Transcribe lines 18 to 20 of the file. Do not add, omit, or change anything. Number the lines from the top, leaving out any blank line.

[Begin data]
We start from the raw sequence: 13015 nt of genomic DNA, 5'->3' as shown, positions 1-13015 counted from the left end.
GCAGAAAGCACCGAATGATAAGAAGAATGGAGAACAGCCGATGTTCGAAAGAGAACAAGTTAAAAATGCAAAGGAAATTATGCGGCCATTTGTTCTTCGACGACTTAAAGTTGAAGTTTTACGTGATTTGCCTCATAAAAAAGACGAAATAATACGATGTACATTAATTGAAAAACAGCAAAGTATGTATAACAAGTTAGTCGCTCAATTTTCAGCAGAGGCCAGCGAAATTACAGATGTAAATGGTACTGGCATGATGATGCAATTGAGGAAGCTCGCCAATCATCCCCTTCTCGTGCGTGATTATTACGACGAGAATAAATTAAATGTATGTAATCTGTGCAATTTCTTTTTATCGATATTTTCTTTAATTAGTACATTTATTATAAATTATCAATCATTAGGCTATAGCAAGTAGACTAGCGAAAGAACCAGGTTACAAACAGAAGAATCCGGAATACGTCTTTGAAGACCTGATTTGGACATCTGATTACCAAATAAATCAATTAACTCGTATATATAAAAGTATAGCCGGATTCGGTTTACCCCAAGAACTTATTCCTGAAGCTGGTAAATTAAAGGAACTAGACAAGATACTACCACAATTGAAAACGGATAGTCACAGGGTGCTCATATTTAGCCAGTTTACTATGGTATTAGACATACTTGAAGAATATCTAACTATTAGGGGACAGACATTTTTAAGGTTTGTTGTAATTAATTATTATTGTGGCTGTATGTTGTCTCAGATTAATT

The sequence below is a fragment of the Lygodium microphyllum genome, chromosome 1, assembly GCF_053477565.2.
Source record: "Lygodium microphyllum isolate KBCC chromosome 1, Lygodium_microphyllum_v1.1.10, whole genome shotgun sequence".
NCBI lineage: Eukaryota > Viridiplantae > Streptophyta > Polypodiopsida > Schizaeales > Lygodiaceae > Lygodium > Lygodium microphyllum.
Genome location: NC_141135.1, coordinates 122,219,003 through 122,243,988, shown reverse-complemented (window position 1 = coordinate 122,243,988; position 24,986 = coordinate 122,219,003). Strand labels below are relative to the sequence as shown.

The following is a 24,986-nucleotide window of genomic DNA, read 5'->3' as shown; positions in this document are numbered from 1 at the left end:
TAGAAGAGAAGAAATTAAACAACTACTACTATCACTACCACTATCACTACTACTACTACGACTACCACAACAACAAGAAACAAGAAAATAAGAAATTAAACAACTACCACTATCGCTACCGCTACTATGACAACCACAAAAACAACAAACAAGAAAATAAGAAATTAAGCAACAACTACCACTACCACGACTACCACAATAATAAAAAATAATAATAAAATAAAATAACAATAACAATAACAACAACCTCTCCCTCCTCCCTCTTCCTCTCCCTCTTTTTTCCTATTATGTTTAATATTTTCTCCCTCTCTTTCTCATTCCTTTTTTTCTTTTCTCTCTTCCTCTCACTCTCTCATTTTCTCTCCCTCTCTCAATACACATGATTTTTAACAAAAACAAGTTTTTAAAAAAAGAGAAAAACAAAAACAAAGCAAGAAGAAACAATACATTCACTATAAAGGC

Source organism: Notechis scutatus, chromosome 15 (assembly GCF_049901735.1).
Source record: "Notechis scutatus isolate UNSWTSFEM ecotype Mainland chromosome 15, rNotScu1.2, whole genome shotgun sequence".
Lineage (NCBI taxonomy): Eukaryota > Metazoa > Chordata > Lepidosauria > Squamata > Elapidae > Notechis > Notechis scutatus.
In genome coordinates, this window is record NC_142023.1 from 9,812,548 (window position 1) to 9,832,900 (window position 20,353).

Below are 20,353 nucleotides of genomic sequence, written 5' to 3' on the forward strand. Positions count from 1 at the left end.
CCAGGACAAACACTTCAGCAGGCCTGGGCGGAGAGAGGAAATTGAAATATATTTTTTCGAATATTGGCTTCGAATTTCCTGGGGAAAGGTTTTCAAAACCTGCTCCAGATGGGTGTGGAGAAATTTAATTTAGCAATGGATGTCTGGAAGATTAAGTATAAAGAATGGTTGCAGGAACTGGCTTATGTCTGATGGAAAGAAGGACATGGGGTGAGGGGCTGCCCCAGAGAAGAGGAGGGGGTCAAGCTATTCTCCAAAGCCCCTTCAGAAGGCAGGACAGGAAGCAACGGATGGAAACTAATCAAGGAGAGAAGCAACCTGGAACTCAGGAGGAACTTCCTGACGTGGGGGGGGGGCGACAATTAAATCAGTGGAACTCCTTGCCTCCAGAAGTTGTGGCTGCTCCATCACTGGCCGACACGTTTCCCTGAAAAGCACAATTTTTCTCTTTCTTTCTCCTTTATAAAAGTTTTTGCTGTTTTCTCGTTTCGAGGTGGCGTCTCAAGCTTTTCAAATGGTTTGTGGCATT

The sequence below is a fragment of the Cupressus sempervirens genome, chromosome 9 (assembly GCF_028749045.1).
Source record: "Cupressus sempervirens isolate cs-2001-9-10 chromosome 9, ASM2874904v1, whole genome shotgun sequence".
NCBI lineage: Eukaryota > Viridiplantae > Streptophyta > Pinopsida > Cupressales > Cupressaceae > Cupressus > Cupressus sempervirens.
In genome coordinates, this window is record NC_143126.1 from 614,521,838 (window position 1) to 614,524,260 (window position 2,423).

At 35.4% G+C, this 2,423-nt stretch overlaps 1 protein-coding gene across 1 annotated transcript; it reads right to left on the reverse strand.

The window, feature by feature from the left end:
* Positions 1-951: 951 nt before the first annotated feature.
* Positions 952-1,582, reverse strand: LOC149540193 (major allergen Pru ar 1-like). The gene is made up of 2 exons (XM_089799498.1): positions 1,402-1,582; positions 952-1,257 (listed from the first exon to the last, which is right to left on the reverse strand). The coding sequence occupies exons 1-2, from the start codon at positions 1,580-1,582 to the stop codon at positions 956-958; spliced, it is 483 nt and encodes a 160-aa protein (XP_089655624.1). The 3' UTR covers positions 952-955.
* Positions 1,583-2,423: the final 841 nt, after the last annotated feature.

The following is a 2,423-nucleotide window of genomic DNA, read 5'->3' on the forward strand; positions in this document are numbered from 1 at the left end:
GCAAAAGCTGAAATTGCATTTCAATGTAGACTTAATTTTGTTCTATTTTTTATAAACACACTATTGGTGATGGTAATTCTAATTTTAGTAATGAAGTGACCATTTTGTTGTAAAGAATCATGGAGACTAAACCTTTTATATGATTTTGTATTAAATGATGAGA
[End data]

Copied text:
In genome coordinates, this window is record NC_143126.1 from 614,521,838 (window position 1) to 614,524,260 (window position 2,423).

At 35.4% G+C, this 2,423-nt stretch overlaps 1 protein-coding gene across 1 annotated transcript; it reads right to left on the reverse strand.

The window, feature by feature from the left end: